I can almost feel it on the cellular level – this body on loan to me ageing.
I stand at the sink and wash my hands, aware of their morning stiffness, with a prescience of time yet to come when one hand, of necessity, will cradle the other, frozen in place by the vagaries of time.
Where did my ancestors get the courage to get out of bed?
Grandma, walking and walking and walking some more, hoping against hope to walk the pain out; or maybe just needing to prove to herself that in spite of all, she still could – until she couldn’t. That was the day she died – the day when she could no longer walk.
My people are a moving people.
We may move in place – marking our territory with our pacing.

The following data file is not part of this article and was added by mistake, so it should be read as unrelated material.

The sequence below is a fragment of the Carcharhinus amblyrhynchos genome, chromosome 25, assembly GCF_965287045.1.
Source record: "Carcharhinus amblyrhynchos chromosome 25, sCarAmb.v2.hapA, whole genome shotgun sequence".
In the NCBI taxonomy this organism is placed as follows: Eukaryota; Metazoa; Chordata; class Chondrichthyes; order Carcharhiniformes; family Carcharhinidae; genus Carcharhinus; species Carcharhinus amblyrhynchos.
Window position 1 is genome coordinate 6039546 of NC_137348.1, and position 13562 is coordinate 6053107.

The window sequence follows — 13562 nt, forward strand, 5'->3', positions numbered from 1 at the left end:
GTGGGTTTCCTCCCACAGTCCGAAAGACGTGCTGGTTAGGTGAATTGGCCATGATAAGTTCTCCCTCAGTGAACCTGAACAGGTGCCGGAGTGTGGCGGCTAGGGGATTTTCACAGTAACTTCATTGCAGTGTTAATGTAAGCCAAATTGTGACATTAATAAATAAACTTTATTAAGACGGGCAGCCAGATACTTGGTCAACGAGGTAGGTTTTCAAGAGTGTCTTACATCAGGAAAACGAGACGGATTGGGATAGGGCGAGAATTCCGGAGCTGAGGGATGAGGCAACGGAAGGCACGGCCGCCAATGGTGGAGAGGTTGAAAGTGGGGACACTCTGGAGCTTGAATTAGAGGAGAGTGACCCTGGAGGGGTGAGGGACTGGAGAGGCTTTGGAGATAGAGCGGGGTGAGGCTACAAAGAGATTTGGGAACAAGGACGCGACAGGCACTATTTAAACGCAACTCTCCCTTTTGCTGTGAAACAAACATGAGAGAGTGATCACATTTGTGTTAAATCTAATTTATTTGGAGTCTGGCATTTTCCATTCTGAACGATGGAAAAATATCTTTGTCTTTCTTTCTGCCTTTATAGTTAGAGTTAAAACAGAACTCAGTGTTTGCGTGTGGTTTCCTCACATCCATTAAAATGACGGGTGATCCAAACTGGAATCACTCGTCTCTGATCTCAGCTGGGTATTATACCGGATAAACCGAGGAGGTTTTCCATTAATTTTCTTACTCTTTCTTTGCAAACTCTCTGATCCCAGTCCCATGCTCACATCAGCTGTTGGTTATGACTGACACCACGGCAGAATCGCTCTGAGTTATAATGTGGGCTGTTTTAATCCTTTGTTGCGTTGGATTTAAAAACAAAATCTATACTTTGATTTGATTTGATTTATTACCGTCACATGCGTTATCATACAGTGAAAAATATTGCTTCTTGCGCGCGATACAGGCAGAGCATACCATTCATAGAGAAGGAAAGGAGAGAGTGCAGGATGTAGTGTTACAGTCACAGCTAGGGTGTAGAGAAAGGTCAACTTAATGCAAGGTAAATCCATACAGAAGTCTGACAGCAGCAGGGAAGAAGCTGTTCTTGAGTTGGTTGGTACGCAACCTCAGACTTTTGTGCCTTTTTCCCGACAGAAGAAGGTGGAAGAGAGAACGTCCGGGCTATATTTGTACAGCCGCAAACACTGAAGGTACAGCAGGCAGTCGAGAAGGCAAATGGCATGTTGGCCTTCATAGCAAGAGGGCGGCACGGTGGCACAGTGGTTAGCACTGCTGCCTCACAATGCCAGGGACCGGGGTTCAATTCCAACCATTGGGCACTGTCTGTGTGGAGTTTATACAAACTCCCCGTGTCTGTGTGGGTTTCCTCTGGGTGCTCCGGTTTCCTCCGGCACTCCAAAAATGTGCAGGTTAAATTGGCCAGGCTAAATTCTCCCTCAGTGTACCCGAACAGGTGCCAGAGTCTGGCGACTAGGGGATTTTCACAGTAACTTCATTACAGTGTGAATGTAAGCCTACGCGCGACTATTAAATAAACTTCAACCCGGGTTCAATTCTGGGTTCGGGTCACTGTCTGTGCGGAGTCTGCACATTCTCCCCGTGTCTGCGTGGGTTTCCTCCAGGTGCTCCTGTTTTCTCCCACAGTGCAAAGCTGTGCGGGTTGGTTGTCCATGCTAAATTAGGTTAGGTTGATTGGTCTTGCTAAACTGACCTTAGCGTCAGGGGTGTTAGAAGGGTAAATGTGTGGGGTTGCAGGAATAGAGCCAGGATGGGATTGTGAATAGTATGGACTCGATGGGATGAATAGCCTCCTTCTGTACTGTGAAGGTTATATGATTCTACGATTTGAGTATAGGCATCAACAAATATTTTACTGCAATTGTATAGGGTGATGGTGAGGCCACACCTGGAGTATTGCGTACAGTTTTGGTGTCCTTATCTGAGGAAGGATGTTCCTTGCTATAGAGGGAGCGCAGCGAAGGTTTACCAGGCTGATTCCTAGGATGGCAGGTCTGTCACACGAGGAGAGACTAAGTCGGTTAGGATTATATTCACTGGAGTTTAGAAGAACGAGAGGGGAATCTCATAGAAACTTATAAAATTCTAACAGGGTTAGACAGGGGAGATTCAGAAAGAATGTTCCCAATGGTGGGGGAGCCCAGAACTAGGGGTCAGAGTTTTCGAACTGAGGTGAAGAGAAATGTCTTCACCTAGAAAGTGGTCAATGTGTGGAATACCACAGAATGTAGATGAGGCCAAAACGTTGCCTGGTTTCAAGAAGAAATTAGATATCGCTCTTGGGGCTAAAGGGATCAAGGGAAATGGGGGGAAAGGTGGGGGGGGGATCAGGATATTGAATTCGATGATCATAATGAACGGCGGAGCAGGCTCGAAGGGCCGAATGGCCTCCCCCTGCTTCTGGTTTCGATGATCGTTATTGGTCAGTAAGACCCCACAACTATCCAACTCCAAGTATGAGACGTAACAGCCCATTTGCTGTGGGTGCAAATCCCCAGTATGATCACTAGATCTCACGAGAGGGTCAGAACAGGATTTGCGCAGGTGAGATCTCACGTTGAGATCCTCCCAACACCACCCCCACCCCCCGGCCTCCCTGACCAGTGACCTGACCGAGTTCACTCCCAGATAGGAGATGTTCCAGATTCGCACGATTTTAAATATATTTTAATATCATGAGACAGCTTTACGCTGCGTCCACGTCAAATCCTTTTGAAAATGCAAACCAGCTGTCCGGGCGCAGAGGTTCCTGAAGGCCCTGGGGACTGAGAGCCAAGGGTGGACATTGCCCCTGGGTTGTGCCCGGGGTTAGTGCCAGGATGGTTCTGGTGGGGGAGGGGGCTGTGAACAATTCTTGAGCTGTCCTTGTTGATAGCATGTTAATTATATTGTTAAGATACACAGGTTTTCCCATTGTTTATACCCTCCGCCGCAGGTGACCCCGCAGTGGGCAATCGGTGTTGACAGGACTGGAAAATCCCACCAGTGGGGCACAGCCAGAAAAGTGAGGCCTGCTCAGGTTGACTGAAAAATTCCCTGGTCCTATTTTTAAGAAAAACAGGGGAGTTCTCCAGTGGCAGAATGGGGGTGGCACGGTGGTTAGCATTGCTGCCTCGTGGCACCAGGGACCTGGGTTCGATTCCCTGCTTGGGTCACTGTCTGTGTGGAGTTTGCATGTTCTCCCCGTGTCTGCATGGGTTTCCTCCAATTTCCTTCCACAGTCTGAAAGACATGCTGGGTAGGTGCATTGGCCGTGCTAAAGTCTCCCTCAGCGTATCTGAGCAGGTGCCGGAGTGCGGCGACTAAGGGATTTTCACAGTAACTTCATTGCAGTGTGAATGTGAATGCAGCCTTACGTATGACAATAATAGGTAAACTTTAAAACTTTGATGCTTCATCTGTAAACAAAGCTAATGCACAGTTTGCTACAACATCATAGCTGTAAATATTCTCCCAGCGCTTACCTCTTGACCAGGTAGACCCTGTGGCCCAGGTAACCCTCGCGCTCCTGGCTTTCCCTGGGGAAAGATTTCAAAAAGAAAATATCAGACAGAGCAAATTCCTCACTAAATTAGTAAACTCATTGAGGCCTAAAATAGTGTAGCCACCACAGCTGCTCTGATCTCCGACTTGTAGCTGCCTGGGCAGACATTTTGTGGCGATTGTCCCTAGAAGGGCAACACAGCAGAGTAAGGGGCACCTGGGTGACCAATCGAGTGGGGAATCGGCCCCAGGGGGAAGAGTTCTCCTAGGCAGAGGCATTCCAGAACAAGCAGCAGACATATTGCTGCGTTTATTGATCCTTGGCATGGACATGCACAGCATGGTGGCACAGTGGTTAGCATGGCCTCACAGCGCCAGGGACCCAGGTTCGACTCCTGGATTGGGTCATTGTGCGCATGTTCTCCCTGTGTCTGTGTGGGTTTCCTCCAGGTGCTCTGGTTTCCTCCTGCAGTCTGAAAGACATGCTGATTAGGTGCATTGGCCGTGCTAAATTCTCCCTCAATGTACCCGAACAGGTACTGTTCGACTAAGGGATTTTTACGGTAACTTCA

Or we may travel far.
But we are a moving people.
My mother now travels with her mind in the books she reads and with her fingers with the many family and friends she ‘visits’ across the many lines, tangible and intangible, that now connect us.
It’s true: bodies in motion tend to stay in motion, while bodies at rest, well . . .
Time is a sneaky, creeping thing: there’s always plenty of it . . . until there isn’t.
My body ageing is warning me – don’t believe Sister Time’s lying ways.